Tier 4 Final intros headline Intermat
By Marcia Gruver Doyle and John Latta
Tier 4 Final engines and transmissions with claims of double-digit leaps in fuel economy headlined Intermat, which took place in Paris, France, April 16-21. Selective Catalytic Reduction, or SCR, is the front runner in Tier 4 Final technology, with Mario Gasparri, president, CNH Construction, proclaiming, “We feel we’re ahead of the Tier 4 Final game because we chose SCR early.” The company says it has learned the ins and outs of SCR technology from sister company Iveco’s truck engine experience.
With Tier 4 Final SCR engines, manufacturers are now talking about total fluid economy, not just fuel economy, taking into account these engines will need both fuel and diesel emission fluid, or DEF.
When combined with cooled EGR technology, Deere says its Integrated Emissions Control system will use less DEF in its SCR system than alternative Tier 4 Interim solutions. This will result in a smaller DEF tank, extended DEF filter service intervals and reduced operator intervention. “Per gallon, DEF costs just as much as diesel today,” says Doug Laudick, manager of product planning, John Deere Power Systems. “We’re estimating our DEF consumption will be about 1 to 3 percent of diesel consumption.”
Cummins’ new QSF2.8 engine offers 49 to 74 horsepower, the smallest engine introduced by Cummins for the off-highway industry. The four-cylinder, 2.8-liter engine was displayed with a fully passive Cummins Compact Catalyst aftertreatment system, designed to meet Tier 4 Final emissions regulations without the use of a diesel particulate filter. The engine has full-authority electronic controls driving a high-pressure common rail fuel system, and will likely power skid steers, aerial lifts, compact excavators, telehandlers and gen sets.
Cummins calls the flow-through Compact Catalyst device a “fit and forget” system, requiring no ash-cleaning service, no sensors and no operational lamps in the equipment cab. Remove the catalyst, and the base engine can be used in Tier 3 applications.
Perkins launched its 4.4-liter, 4-cylinder 1204F and 7-liter, 6-cylinder 1206F Tier 4 Final engines. The 1204F comes in either a single or twin-turbo aftercooled version, and uses a combination diesel oxidation catalyst/SCR module. The 1206F has two turbos – one small, one large – mounted in a series. The smaller, first stage turbo accelerates quickly to give rapid low speed response; the larger second stage turbo provides high airflow required for power density. The engine’s DOC/diesel particulate filter canister and SCR system are in one integrated module.
Driving additional fuel savings
Two exhibitors showcased drivetrain developments they say have the potential for significant fuel savings. The Dana Rexroth HVT R3 hydromechanical variable transmission, currently undergoing field testing, will offer drivetrain fuel savings of up to 20 percent when “compared with the same vehicle outfitted with conventional torque converter transmissions,” Dana says. Designed for front-end loaders, graders and other off-highway applications of up to 360 horsepower, the transmission is the first powersplit system from the 50-50 joint venture between Dana and Bosch Rexroth. At low vehicle speeds, only the hydrostatic circuit of the HVT is used, allowing quick acceleration and braking, low-speed maneuvering and reverse without the need of an additional clutch. At higher speeds, the HVT still uses the hydrostatic path, but a power splitter begins to route engine power through a parallel path that also uses the mechanical elements, allowing acceleration with no interruption in tractive force. Both paths are managed by an electrical control unit. Engine speed is decoupled from drive speed and maintenance costs decrease with the use of hydrostatic breaking.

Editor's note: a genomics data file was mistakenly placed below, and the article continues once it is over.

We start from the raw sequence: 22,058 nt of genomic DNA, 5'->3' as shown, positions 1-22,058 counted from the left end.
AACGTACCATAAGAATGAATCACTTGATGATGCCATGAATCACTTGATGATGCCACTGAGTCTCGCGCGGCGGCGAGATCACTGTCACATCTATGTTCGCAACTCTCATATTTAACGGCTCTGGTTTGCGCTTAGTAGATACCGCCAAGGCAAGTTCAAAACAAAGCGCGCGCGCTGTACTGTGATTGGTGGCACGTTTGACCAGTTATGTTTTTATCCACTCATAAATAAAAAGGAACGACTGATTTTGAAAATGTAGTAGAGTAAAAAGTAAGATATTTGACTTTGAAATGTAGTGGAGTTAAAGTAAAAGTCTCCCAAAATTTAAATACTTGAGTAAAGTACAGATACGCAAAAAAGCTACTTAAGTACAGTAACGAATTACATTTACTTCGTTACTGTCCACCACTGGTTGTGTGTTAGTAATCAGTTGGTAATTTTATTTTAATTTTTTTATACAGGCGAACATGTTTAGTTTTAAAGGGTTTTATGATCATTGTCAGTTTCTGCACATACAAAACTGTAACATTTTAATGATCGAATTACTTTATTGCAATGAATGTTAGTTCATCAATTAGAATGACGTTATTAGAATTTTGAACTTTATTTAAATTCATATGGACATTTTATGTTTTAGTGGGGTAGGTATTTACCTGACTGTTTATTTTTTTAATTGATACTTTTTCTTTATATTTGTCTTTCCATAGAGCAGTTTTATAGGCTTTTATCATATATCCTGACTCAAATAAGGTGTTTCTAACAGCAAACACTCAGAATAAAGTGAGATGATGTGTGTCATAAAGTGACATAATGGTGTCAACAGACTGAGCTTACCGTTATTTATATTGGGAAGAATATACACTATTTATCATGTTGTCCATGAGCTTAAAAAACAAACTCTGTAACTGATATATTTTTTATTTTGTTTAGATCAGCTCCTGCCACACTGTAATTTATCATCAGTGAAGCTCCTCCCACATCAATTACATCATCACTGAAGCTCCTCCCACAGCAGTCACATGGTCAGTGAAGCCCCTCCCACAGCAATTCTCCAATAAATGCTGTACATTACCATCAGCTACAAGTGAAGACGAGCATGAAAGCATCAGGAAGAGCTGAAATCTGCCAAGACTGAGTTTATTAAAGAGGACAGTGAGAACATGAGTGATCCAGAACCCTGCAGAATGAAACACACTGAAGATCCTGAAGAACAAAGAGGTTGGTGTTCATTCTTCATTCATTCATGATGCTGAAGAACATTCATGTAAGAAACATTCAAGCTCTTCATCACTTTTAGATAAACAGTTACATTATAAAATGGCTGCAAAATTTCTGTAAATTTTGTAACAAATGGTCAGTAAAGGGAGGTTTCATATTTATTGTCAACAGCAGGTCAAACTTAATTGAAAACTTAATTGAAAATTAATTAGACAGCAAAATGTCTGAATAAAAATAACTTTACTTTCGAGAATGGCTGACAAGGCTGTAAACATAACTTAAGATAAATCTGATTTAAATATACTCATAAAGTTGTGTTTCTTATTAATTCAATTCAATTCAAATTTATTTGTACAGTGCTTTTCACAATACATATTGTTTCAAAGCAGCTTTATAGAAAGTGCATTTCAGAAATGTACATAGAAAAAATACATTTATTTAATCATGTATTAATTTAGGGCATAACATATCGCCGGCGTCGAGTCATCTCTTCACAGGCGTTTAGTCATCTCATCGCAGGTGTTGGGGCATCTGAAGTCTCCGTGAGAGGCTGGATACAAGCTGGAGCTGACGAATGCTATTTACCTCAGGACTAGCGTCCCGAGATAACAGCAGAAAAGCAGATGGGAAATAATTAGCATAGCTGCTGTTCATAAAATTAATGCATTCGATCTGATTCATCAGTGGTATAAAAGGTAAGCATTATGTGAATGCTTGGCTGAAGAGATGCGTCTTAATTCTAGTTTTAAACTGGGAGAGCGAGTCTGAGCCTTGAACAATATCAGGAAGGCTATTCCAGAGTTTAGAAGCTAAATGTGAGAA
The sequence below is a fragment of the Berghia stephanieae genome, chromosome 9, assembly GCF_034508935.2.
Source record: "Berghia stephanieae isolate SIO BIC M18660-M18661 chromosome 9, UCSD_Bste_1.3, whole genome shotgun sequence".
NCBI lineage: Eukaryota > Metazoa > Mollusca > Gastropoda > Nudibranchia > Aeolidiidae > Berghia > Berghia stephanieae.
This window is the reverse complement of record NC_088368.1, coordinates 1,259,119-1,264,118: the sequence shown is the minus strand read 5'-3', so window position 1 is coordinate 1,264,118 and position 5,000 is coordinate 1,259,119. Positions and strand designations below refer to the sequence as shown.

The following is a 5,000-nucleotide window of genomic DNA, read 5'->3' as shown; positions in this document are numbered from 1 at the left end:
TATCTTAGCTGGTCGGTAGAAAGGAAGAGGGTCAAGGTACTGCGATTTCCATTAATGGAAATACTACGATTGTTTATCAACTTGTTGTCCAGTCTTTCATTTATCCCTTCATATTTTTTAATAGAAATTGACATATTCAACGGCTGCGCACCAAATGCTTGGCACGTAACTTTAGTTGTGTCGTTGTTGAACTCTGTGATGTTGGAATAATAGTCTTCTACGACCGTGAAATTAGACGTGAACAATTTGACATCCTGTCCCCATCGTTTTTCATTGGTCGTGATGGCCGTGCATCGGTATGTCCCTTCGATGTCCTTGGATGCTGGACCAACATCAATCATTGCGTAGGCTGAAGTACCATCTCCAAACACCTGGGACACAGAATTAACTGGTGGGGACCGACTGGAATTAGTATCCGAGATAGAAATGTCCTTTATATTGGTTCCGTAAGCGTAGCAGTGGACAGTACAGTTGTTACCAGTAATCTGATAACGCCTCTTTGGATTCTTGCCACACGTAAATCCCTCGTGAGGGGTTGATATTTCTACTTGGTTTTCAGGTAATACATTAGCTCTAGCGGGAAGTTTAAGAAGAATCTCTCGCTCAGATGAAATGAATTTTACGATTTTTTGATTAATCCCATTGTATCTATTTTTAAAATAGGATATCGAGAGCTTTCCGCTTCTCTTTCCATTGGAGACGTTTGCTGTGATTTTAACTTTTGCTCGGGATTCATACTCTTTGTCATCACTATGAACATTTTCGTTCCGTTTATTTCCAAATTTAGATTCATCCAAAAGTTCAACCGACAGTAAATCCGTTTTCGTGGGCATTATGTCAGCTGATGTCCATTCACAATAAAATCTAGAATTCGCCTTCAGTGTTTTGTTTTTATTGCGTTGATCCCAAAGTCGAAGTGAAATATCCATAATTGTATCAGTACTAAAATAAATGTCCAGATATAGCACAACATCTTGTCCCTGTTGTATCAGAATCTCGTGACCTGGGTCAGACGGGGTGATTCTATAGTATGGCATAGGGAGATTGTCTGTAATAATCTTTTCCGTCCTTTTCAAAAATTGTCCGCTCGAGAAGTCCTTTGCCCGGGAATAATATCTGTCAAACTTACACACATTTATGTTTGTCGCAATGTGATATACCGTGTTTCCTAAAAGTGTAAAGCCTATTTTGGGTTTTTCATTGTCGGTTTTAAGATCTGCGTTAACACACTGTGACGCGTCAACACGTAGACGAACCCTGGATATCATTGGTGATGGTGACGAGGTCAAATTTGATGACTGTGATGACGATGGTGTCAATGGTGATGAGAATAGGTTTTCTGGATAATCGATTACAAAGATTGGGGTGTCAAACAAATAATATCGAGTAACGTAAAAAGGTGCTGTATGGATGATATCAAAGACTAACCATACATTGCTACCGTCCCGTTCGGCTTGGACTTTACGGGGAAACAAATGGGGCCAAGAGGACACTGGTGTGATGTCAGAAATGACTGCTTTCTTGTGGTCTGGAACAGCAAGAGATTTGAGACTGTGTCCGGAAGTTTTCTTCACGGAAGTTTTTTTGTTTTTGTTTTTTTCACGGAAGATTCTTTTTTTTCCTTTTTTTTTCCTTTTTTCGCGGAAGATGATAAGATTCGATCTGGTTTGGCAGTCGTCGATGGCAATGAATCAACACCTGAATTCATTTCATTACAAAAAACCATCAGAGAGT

Intermat visitors also received a sneak peek of Cat’s 966K XE’s powertrain system, which Cat says can deliver up to 25 percent fuel efficiency improvement. A hydraulic variator takes the place of the torque converter for reduced heat generation under severe rimpull load. When the machine is working under heavy loads, Cat says the continuously variable transmission consumes roughly half the energy compared to a conventional transmission.
The mechanical path drives one element in the planetary transmission, while the hydraulic path drives another. The two together essentially provide the output of the planetary. Since the hydraulic can be variably controlled, the output is variably controlled. For a visual explanation, go to http://http://www.xe.catallday.co.uk/#/transmission.
In the iron
Volvo is launching more than 60 new products this year, says Pat Olney, president and CEO. Intermat intros included the L45G and L50G wheel loaders. In addition, Olney said Volvo has been “quite satisfied” with the start of its skid steer supply agreement with JCB. “It’s been even better than we expected,” he said.
JCB says 2012 will be the “biggest product launch in our history.” To date, 33 new products have been introduced with another 33 scheduled for debut before year end. Show introductions included the 427 and 437 wheel loaders and company’s revamped JS line of excavators, including the JS115 to JS180 range of machines that will feature the JCB 444 Dieselmax for the first time. The company says the engine delivers up to 23 percent more torque, offering faster response time and in the JS160 and JS180 models, operating at up to 10 percent lower rpms. On all models below 24 metric tons, the ROPS will be integral to the cab.